I find most veggie work I'll do with a very sharp 4" paring knife. Rutabgas turnips and celeriac and its back to the 8" chefs knife.

My son-in-law just got a set of the hybrid damascus knives that were mentioned earlier. Having more money than cooking skills he has cut himself ever time he has used the knives. They look really good have an excellent edge and have some curve to the blade edge. They still are more sheep footed to the end than a good chef knife.

I have a variety of knives but the one factor I prefer in all of them ( natch not fillet) is to have a blade with a useable heel not a heavy shoulder of steel joining into the handle.
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Old 12-18-2007, 02:40 PM   #28
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The home cook only really needs three knives, a chef's, a paring, and a bread. Come to think of it you can replace the paring knife with a Messermeister serrated peeler and buy bread presliced so maybe only one knive is needed.

Of course a family only needs one car. A hunter only needs one gun. A fisherman only needs one pole. If the world worked that way a lot of manufacturers would go out of business.

Then there are aficionados who collect hoards of cars, stamps, guns, cigars, single malts, and even kitchen knives. It just so happens that collectibles aren't found in Macy's.

As to this thread, I choose chef's knife.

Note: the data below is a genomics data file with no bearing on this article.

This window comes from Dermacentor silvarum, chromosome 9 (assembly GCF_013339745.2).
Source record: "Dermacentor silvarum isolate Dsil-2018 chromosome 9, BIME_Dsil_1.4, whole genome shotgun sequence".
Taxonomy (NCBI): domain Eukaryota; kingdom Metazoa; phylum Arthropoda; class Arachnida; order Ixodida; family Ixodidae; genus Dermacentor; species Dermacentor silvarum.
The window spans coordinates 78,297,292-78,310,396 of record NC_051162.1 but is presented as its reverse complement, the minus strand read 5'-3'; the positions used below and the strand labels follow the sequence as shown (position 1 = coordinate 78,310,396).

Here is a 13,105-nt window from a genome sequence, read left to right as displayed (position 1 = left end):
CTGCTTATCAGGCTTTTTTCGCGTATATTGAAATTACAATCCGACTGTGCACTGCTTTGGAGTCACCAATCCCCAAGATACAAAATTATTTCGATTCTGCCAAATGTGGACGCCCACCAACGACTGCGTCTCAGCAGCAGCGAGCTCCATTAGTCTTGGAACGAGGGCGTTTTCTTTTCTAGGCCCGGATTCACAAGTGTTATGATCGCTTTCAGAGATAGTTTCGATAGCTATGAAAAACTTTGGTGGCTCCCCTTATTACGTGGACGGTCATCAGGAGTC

bowling shirt - Im not buying into your jealousy post.

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Old 12-18-2007, 02:47 PM   #29
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I used to use a santoku all the time, then I started practicing with a chef's knife at school. After a while, the chefs knife grew on me.

Santoku has a thinner blade and is a litter better at a few things, but the chefs knife does it all and it rocks oh-so better.
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Old 12-18-2007, 09:19 PM   #30
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Quote:
Originally Posted by buzzard767 View Post
In between could be interpreted as "average"
Hmm I am not sure how you came up with that. I do not see what "in between" has to do with quality. To me is just means fusion or a cross between two existing things, but that is just how I take it.

There are some very high quality santokus that are far from average.

Sure you can get with 3 knives in the kitchen. Actually you could get away with just one knife. My father carved the Thanksgiving turkey this year with a paring knife and he did a beautiful job. But what chef would seriously only have one knife or 3 for that matter. You can get away with one, but you can do a lot with all the others too. If I am cutting a cherry tomato I reach for my paring knife. If I am cutting a plumb tomato I reach for my 7 inch santoku. If I am cutting some large beefsteak tomatoes I will either reach for my santoku or my chefs knife.

It really comes down to personal preference.